I was in elementary school when 12 students and one teacher were killed at Columbine High School in Littleton, Colorado. I was in high school when 32 were killed at Virginia Tech. I wondered when, not if, someone would show up to my own high school with a gun, and the answer came just three years later, when I was in college and a 15-year-old boy held my high school government teacher and about two dozen students hostage for more than six hours with two pistols, two knives and 205 rounds of ammunition, and there was mercy that day because he fired shots into the wall and the film projector instead of at the people in the room, and the town was left to process the unsettling relief that although he turned the gun on himself, he spared everyone else.

I wept with joy and sorrow when I learned a girl I’d just met months before had survived the 2012 Aurora, Colorado, shooting where 12 people were killed at a movie theater. I did the same when I learned a friend who works at the Capital Gazette in Annapolis, Maryland, was alive after five of his coworkers were gunned down.

And every time this happens, the religion I think I’ve lost kicks in and I pray for more mercy, for more lives to be spared next time, for there to not be a next time. And every time this happens, a few weeks, or days, or hours go by and there is a new reason to weep, and there is another next time.

This is the way it is.

We always look for a reason. Nothing can make this make sense, but we still want to know why. And sometimes the reason is racism, and sometimes it is mental instability, and sometimes it is misogyny, and sometimes it is money, and sometimes it is homophobia, and sometimes it is religious intolerance, and sometimes it is religious extremism, and sometimes it is something else and sometimes it is something we’ll never know. It is sometimes enabled by cultural forces. It is always enabled by access to firearms, legal or not.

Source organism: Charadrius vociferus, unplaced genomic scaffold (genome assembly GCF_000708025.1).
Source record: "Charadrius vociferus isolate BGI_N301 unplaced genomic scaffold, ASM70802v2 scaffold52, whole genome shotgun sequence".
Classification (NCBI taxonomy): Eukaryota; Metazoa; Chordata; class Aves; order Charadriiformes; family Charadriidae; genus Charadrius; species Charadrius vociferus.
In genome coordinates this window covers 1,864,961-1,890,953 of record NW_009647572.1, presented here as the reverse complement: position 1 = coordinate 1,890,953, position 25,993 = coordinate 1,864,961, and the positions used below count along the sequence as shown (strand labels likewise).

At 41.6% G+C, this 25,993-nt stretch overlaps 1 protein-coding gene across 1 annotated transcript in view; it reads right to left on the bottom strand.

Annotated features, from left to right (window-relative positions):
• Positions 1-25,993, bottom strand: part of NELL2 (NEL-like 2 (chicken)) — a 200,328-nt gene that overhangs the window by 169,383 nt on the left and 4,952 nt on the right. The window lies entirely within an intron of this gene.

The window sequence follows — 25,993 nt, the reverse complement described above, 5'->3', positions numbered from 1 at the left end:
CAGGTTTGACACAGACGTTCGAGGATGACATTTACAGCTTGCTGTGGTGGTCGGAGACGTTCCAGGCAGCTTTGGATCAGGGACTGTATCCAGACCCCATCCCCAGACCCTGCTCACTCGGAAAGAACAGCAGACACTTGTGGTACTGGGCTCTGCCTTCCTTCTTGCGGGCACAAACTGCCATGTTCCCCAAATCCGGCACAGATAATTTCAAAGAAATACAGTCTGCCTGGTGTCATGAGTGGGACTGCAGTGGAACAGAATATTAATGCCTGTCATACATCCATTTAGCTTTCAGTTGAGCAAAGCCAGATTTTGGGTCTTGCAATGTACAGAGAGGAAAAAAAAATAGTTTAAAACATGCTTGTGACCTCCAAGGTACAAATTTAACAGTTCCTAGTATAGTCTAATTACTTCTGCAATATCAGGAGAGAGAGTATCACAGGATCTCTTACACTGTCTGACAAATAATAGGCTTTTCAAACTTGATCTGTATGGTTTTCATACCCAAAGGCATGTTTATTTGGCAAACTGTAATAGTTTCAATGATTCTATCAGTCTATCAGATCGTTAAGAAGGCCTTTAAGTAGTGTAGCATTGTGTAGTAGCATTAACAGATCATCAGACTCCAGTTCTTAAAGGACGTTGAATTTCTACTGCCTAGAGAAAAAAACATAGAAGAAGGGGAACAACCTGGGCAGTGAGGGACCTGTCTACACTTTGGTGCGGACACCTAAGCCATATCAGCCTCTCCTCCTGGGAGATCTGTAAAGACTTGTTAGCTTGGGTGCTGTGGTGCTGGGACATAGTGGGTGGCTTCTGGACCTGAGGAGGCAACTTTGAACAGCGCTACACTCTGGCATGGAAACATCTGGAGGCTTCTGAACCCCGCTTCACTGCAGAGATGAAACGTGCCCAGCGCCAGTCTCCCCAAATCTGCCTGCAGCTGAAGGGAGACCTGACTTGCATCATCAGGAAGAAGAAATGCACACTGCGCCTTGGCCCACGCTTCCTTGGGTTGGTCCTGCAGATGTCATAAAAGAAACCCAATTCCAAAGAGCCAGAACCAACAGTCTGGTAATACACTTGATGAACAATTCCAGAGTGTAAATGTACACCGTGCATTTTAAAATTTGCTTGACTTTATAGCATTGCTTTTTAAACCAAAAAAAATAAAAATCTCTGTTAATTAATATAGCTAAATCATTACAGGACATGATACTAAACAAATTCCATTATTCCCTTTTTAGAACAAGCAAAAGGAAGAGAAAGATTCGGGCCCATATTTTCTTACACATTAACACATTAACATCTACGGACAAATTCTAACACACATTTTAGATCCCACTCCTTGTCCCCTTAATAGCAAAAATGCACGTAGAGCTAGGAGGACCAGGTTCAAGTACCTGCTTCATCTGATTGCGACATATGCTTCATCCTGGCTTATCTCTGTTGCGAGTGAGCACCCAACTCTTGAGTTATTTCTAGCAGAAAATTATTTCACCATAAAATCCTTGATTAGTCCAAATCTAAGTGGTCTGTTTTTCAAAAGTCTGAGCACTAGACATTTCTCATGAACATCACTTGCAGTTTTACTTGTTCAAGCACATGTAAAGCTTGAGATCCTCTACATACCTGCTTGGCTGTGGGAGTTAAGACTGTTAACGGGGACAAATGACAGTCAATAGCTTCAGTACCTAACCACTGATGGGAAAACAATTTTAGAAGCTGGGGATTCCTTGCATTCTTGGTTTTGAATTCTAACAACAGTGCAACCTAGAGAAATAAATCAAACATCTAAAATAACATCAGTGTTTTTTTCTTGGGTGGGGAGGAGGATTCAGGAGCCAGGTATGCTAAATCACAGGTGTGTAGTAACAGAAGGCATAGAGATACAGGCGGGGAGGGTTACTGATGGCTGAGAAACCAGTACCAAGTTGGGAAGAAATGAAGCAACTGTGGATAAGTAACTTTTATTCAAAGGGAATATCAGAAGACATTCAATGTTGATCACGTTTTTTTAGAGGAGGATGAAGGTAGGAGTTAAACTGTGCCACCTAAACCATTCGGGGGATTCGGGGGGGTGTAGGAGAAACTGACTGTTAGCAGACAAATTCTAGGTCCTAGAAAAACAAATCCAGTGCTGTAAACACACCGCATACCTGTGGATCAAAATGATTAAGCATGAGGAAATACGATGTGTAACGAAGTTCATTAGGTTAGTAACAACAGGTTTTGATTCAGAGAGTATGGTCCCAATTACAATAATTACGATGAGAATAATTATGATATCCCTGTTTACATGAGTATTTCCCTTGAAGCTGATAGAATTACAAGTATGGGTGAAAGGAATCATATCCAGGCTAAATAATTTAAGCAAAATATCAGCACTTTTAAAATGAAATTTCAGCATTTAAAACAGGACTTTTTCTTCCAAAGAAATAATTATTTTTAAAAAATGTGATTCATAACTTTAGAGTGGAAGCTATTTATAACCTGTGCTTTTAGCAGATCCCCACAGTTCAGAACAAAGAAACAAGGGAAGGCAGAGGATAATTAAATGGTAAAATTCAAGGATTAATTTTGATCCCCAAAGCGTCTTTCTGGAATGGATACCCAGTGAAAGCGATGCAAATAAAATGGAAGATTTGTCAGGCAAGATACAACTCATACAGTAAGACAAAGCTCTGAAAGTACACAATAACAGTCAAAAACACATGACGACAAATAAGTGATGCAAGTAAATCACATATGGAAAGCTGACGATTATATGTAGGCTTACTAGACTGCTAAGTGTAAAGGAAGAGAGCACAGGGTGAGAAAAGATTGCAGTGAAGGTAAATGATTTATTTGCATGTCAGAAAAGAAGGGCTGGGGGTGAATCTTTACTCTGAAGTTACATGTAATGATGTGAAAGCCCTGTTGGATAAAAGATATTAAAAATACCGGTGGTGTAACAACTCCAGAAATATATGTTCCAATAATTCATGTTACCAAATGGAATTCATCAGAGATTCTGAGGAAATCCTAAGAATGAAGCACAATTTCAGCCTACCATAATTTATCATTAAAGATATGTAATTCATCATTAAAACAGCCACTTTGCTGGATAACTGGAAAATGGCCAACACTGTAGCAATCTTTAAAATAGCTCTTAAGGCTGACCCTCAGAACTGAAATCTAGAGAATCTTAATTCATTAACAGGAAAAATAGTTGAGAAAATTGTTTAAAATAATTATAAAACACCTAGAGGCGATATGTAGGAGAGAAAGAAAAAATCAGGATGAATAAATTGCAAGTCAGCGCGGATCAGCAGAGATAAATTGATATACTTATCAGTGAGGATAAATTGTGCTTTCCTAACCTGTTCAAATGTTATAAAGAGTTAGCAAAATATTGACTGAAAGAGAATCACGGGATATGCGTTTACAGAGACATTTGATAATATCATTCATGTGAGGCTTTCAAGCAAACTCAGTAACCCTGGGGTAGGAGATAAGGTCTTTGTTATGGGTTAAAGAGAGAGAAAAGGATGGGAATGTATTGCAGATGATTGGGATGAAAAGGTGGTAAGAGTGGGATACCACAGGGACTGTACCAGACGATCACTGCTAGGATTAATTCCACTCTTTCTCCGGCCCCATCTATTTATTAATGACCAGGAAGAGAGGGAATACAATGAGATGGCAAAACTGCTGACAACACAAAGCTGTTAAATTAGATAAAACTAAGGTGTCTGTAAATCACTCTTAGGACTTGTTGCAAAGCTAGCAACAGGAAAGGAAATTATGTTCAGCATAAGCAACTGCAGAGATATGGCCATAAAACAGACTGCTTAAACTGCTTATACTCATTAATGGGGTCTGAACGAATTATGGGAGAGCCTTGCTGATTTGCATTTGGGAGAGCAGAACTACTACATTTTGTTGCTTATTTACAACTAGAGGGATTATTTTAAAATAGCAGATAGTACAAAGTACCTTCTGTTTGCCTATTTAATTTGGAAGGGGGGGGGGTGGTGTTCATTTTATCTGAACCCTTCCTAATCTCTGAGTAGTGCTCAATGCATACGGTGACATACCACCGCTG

We have always had evil and we have always had hatred. We have always had instability and we have always had intolerance. We have always had guns. I mean, not really, but as long as any of us have been alive, we have always had guns.

The solution isn’t getting rid of guns, and it isn’t even just implementing stricter gun regulations, but stricter gun regulations might be a start. It’s not just recognizing evil and condemning and discouraging racism, and it’s not just funneling more money into mental health services, but all of those things will help, too. At least, I think they would, but the thing is, there’s not much research available to tell us what will help. Because right now, the federal government allocates significantly less funding to gun research than it does to research tied to other major causes of death — 1.6% of what researchers would have predicted based on other causes of death, according to a 2017 study.

And as long as we are without researched findings, lawmakers will continue to introduce inadequate proposals and fail to recognize the ones that could start to fix this problem. They will continue to debate gun regulations and mental health funding and whether Congress should condemn the racist rhetoric that has been allowed to flourish more and more in recent years.

This is the way it is.

And I don’t have words of encouragement or hope, only desperation and heartache and fear, only pleading for some small action to change something, because this is the way it is. But this isn’t the way it has to be.

Jessie Opoien is opinion editor of The Capital Times. jopoien@madison.com and @jessieopie

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Jessie Opoien is the Capital Times' opinion editor. She joined the Cap Times in 2013, covering state government and politics for the bulk of her time as a reporter. She has also covered music, culture and education in Madison and Oshkosh.